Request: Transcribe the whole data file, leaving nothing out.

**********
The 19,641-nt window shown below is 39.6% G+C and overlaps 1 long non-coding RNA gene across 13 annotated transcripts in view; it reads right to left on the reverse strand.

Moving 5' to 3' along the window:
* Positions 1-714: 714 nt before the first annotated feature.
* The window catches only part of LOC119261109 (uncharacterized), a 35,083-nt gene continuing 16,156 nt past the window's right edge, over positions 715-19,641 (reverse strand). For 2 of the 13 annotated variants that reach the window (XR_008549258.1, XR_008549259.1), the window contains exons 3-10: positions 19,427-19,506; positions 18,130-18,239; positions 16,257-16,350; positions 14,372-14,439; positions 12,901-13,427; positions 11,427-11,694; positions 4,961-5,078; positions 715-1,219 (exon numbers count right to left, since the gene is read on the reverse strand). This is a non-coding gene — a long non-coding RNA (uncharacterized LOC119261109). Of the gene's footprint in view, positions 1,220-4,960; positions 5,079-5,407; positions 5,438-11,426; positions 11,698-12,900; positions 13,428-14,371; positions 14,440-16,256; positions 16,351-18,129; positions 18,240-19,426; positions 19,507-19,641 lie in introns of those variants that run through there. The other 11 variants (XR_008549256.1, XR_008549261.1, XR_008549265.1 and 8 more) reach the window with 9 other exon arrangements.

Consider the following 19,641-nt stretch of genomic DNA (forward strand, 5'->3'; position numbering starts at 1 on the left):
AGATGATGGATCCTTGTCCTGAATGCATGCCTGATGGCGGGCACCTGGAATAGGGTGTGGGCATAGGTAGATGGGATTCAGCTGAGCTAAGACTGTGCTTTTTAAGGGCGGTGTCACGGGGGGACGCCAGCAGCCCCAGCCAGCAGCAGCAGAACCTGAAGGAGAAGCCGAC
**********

The 19,641-nt window shown below is 39.6% G+C and overlaps 1 long non-coding RNA gene across 13 annotated transcripts in view; it reads right to left on the reverse strand.

Moving 5' to 3' along the window:
* Positions 1-714: 714 nt before the first annotated feature.
* The window catches only part of LOC119261109 (uncharacterized), a 35,083-nt gene continuing 16,156 nt past the window's right edge, over positions 715-19,641 (reverse strand). For 2 of the 13 annotated variants that reach the window (XR_008549258.1, XR_008549259.1), the window contains exons 3-10: positions 19,427-19,506; positions 18,130-18,239; positions 16,257-16,350; positions 14,372-14,439; positions 12,901-13,427; positions 11,427-11,694; positions 4,961-5,078; positions 715-1,219 (exon numbers count right to left, since the gene is read on the reverse strand). This is a non-coding gene — a long non-coding RNA (uncharacterized LOC119261109). Of the gene's footprint in view, positions 1,220-4,960; positions 5,079-5,407; positions 5,438-11,426; positions 11,698-12,900; positions 13,428-14,371; positions 14,440-16,256; positions 16,351-18,129; positions 18,240-19,426; positions 19,507-19,641 lie in introns of those variants that run through there. The other 11 variants (XR_008549256.1, XR_008549261.1, XR_008549265.1 and 8 more) reach the window with 9 other exon arrangements.

Consider the following 19,641-nt stretch of genomic DNA (forward strand, 5'->3'; position numbering starts at 1 on the left):
AGATGATGGATCCTTGTCCTGAATGCATGCCTGATGGCGGGCACCTGGAATAGGGTGTGGGCATAGGTAGATGGGATTCAGCTGAGCTAAGACTGTGCTTTTTAAGGGCGGTGTCACGGGGGGACGCCAGCAGCCCCAGCCAGCAGCAGCAGAACCTGAAGGAGAAGCCGAC